Format

Send to

Choose Destination
Int J Oncol. 2007 Feb;30(2):421-8.

A novel gene, RSRC2, inhibits cell proliferation and affects survival in esophageal cancer patients.

Author information

1
Second Department of Surgery, Nagoya City University Medical School, Mizuho-cho, Mizuho-ku, Nagoya 467-8601, Japan.

Abstract

In Japan and China, esophageal cancer is common and more than 90% of esophageal cancers are squamous cell carcinoma. Esophageal squamous cell carcinoma (ESCC) shows a poor prognosis, but the mechanism of ESCC and target genes for treatment remains unclear. We searched for genes related to ESCC, and identified a novel gene, FLJ11021, which was designated arginine/serine-rich coiled-coil 2 (RSRC2). We sought to determine the role of RSRC2 in the proliferation of esophageal cell lines and to examine the relationship between RSRC2 and clinicopathologic factors and ESCC prognosis. Expression of RSRC2 was quantified by real-time reverse transcription polymerase chain reaction (RT-PCR) in 70 primary ESCCs and paired noncancerous esophageal mucosa. To determine the role of RSRC2 in ESCC cell proliferation, we used vector-based transfection and small interfering RNA methods. Our results show that RSRC2mRNA levels in all ESCC cell lines (TE1-15, excluding TE7) were lower than those in a human esophageal squamous epithelial cell line (Het-1A). Cell proliferation of an ESCC cell line was inhibited by overexpression of RSRC2, while reduced expression was accompanied by tumor progression. RSRC2 expression levels were significantly correlated with depth of invasion, lymph node metastasis, lymphatic invasion and vascular invasion. Moreover, ESCC patients with low RSRC2mRNA expression had significantly shorter post-operative survival time than those with high expression. In vitro study revealed that RSRC2 might play a role in cell proliferation. Our study demonstrated that RSRC2 expression may be a novel tumor suppressor of esophageal cancer cell growth and a prognostic factor in ESCC.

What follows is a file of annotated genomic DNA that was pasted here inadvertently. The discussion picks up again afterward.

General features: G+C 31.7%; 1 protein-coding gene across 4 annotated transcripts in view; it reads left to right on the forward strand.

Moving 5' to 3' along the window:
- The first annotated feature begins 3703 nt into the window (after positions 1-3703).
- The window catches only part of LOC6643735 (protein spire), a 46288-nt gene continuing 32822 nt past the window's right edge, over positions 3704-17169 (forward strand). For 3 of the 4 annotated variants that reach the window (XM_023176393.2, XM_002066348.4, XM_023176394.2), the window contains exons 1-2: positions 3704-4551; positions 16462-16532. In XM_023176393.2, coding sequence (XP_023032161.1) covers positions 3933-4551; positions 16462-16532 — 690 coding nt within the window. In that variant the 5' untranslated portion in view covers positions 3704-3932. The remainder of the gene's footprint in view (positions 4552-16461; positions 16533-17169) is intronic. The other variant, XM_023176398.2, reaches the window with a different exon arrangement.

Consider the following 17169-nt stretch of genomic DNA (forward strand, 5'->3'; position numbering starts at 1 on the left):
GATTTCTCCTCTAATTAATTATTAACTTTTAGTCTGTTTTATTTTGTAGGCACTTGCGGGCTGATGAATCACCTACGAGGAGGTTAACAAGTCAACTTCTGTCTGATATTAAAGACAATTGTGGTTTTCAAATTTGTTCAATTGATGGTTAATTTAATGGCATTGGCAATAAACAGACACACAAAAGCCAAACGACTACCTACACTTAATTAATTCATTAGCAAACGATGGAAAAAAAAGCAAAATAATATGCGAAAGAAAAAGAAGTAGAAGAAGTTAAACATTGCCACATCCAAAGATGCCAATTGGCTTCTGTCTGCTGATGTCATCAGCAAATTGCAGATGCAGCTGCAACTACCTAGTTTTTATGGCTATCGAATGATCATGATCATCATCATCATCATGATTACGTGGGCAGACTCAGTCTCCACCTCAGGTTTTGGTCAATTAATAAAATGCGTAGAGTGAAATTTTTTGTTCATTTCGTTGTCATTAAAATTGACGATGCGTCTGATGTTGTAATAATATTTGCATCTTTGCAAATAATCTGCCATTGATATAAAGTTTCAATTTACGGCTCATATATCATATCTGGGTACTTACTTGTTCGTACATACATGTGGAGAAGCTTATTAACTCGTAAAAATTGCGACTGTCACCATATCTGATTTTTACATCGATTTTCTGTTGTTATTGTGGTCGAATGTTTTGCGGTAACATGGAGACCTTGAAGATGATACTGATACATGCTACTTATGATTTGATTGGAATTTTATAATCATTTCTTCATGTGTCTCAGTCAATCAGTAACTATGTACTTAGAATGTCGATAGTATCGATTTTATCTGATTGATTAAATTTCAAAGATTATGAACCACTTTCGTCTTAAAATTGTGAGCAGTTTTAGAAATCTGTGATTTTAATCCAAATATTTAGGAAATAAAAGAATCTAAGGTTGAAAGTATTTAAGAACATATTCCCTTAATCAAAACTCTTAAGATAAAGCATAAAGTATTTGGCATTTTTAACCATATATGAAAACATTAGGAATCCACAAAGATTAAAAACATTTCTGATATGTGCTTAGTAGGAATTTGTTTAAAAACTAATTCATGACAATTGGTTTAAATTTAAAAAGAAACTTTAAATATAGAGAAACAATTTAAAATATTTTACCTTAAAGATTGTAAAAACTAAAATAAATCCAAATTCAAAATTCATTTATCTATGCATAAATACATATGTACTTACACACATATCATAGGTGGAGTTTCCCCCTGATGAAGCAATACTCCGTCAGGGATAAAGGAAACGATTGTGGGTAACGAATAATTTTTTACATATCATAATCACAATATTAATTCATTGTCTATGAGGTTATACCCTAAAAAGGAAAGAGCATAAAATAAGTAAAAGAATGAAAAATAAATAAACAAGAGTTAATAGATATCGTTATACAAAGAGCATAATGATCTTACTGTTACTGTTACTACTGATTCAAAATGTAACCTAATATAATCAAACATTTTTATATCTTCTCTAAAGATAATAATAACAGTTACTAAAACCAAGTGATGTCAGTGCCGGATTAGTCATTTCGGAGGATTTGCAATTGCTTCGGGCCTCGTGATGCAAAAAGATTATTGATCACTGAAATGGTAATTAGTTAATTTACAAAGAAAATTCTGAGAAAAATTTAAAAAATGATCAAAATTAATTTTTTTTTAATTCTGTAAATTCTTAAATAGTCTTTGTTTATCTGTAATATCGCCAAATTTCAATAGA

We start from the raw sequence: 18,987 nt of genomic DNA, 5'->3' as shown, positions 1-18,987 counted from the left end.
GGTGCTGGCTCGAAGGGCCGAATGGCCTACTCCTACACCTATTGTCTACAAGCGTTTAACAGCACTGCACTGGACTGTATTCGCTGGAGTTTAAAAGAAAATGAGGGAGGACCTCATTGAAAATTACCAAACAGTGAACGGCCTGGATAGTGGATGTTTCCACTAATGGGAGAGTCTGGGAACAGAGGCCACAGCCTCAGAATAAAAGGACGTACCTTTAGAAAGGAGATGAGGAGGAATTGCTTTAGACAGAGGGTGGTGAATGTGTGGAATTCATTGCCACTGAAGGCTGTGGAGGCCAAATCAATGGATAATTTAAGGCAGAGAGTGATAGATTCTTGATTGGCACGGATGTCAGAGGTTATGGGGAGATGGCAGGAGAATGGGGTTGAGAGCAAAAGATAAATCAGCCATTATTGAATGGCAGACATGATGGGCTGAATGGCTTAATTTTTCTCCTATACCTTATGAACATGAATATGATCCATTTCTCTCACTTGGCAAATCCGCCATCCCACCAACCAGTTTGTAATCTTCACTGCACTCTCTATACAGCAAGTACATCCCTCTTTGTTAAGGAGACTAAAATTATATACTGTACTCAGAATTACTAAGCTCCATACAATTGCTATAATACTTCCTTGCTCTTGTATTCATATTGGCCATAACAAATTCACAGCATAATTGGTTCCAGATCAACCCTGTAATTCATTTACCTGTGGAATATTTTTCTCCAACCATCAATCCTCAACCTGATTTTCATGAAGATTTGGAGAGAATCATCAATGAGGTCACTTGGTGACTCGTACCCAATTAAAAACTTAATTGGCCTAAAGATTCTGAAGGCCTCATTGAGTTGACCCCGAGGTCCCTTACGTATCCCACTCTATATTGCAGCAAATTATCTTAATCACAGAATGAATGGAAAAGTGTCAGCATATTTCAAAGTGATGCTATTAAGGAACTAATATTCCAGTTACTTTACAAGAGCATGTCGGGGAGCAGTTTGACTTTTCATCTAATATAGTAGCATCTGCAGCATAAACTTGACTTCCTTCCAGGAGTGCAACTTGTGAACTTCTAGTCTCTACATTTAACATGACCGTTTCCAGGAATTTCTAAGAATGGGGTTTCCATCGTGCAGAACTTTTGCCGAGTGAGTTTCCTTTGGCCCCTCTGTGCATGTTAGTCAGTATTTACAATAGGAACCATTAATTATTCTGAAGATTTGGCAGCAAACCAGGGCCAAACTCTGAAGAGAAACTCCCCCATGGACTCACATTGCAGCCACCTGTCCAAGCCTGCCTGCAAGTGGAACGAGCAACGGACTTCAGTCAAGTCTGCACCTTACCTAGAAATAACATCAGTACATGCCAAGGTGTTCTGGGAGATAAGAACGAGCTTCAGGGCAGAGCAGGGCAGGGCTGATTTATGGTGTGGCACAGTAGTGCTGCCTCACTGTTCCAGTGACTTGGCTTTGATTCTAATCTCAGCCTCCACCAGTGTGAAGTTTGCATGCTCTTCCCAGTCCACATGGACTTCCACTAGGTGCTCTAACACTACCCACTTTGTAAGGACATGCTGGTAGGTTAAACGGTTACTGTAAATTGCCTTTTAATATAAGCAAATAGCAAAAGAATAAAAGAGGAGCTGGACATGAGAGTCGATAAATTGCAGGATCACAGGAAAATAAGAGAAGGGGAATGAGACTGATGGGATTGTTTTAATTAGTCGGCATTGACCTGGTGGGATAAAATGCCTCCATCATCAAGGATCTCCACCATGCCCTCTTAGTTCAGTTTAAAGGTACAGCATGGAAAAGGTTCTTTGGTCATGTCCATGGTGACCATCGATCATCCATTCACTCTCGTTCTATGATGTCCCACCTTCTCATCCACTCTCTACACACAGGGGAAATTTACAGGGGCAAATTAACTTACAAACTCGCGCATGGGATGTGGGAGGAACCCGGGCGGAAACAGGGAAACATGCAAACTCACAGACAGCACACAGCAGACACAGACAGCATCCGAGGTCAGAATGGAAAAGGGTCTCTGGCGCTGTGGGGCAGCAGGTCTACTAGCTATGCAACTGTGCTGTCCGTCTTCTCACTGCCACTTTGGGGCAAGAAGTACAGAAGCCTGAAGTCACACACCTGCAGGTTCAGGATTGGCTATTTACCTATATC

PMID:
17203224
[Indexed for MEDLINE]

Supplemental Content

Full text links

Icon for Spandidos Publications
Loading ...
Support Center